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Bust big seas and even bigger fish on the great performing Cabo 38 Flybridge. DAVID LOCKWOOD reports

Cabo 38 Flybridge

There's nothing covert about Cabos, nothing left to chance, nothing that requires second guessing. Clearly, these are muscle boats built for serious fishing. It shows with their handling, the way they charge into the fray and back down with alacrity, as well as the stunning engineering below decks. Then comes the great spread of built-in fishing features back up top.

But the American yard's 38 Flybridge featured here will sate the single-minded pursuit of catching fish while also appeasing fishwives and small fry. The boat, you see, is accommodating not compromising. And it proves that good design need not preclude anyone from the pleasureboating.

Local Cabo importer Graham McCloy is a gamefishing devotee and well-known tournament captain. The 38 pictured hereabouts was his demonstrator, a 2010 model with twin Caterpillar C12 705hp diesel engines and about 200 hours on the clock. He took delivery of the boat in January and quickly set about making his presence known.

McCloy's lifelong crew Carmen is among the most high-achieving female gamefishering anglers. Together they fished the Sunshine Coast Game Fishing Classic in February and promptly picked up Champion Lady Angler for a nice blue marlin. Then they cruised south for the almighty Port Stephens Interclub, before heading back home and docking the 38 outside their offices, Game & Leisure Boats, at Runaway Bay on the Gold Coast.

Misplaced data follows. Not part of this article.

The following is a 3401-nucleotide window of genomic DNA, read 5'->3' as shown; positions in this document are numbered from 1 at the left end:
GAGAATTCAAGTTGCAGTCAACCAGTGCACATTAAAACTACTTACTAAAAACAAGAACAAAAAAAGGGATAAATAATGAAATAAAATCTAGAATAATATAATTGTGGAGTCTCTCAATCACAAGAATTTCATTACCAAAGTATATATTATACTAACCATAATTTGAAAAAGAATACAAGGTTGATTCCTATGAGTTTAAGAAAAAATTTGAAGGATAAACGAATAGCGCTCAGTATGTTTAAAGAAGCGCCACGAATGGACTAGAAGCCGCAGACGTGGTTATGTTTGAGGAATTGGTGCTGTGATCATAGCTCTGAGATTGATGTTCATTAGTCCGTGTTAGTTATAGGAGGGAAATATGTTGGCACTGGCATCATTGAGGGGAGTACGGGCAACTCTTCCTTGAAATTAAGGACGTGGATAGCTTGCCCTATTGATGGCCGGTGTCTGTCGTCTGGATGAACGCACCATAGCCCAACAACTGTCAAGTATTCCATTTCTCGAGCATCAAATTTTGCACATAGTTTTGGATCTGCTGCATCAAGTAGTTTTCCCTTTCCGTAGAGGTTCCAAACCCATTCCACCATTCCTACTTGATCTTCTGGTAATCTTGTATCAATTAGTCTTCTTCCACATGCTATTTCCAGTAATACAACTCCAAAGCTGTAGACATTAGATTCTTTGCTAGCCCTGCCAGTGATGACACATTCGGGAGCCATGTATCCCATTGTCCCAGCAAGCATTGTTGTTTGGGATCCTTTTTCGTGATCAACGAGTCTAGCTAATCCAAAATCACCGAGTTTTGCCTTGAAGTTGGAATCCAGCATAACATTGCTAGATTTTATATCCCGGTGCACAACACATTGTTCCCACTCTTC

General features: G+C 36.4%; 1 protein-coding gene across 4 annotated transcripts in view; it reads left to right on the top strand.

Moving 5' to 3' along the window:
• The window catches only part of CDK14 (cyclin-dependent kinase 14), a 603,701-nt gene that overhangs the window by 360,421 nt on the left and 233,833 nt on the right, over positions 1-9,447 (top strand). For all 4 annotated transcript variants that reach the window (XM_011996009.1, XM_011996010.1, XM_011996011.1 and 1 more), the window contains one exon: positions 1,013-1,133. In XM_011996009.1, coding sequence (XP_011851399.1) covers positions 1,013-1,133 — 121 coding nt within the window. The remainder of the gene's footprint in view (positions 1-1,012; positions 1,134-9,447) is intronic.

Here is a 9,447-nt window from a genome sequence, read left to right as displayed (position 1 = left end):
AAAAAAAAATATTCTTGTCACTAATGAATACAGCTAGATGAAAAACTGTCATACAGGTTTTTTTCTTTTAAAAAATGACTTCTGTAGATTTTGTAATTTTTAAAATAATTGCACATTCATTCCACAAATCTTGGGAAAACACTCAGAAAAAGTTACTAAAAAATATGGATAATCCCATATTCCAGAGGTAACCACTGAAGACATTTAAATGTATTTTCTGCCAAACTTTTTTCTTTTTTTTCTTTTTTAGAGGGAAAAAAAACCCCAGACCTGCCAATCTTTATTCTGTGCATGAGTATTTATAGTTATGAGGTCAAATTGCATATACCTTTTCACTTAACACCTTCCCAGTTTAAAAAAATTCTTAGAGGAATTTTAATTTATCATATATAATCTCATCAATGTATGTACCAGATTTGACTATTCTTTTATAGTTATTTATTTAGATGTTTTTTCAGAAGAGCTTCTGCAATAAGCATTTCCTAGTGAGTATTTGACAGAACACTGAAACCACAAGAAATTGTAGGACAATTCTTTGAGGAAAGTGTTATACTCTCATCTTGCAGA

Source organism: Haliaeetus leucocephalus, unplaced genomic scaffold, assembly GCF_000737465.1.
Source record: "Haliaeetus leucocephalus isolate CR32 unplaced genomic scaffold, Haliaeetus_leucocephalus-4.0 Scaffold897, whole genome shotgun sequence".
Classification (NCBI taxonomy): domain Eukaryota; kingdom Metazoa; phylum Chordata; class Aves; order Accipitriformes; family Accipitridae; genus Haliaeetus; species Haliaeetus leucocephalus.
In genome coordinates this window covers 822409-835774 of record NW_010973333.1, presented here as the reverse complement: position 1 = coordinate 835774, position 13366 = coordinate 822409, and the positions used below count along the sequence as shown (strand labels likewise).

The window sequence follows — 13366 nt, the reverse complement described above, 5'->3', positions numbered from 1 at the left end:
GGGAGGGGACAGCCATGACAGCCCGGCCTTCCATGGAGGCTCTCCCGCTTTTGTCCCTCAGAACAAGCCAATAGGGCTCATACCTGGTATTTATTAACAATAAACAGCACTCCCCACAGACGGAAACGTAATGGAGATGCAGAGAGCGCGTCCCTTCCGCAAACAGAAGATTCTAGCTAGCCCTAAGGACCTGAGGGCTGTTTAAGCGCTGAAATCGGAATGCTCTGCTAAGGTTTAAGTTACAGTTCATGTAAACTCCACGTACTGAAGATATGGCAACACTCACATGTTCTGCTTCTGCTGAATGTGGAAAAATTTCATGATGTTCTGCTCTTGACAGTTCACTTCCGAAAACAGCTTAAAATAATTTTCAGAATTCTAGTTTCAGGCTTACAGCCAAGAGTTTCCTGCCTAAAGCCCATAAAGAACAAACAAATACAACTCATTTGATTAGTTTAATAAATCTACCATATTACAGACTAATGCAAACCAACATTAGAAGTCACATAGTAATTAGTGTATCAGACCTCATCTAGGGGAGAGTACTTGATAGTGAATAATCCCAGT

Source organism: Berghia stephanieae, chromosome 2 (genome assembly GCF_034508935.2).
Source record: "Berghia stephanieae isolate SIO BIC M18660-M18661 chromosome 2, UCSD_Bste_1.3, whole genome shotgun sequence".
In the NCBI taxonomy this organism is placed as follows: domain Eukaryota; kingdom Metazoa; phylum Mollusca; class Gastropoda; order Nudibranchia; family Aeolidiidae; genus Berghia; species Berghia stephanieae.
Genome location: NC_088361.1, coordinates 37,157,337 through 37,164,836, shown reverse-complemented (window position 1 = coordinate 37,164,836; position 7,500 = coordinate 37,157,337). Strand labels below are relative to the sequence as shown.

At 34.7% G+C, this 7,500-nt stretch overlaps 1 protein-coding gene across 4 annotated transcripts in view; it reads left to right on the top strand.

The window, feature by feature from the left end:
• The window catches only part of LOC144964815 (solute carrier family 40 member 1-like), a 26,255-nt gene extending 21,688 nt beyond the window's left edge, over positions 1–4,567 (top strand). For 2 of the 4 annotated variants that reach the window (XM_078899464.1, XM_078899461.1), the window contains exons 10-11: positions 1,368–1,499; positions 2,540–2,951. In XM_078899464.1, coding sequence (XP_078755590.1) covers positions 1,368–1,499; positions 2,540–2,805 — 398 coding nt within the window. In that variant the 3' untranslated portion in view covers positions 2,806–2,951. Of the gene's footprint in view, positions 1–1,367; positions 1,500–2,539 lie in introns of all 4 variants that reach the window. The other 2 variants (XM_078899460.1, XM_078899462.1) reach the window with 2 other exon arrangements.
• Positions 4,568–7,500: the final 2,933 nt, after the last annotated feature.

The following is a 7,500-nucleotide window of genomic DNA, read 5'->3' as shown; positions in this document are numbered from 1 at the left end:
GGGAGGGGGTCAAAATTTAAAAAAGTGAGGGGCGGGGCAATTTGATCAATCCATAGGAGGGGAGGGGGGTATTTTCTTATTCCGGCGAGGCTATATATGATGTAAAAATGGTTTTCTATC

Meantime, there's been a lot of drinks between Cabo tests at <I>Trade-a-Boat</I>. In the interim, the revered American boatbuilder has gone from being privately owned to another feather in the Brunswick Corporation's multinational marine stable. Some pundits thought that would spell an end to build quality and attention to detail. Baloney. I'm here to tell you the 38 is Cabo to the core. As McCloy says, the investment in R&D now surpasses what private boatbuilders could ever achieve.

As a result, this writer was once again reminded of the Cabo difference. Starting with a tour of the stunning engineroom and ending with a smile I couldn't wipe from my face while driving, the 38 is a boat that is a pleasure to command and crew. It's smart, safe, seaworthy and, while you pay a premium, the boat is special.




While Cabo can mix it with anyone in the engineering department, with the upgraded C12 engines on this 38 there's not a lot of room outboard of blocks. With the coolant overflow bottle outboard on the forward bulkhead, you will need to send a nimble crewmate across to top them up. Creaky old anglers will do it tough. With that out of the way, there's a lot to embrace.

As ever, Cabo makes a point of fitting emergency engine-driven bilge pumps. I'm not sure what these manifolds add to the bottom line, but what cost staying afloat on the high seas? Every serious fishboat manufacturer should have the factory option of engine-driven pump-out.

I also like that the seacocks are all labelled, the 2.5in shafts are upsized compared with some pleasureboats, and the engine vents are designed to go the extra distance and keep salt mist at bay. The main 240V breaker panel is a veritable work of art, the AC/DC wiring a model of excellence, but the Phase Three battery charger isn't a personal favourite.

The raw-water intakes don't have sea strainers, with Cabo considering the grills in the hull good enough. The oil dipsticks are on the centreline, the fuel filters include redundant Racors for each engine, and the gleaming white full fibreglass liner will make it easy to spot leaks. The generator, a 7.5kW Westerbeke unit sans sound shield, sits under the liftout ladder, with access to all parts (impeller changes will be easy). And with the generator running, the boat's nice and quiet.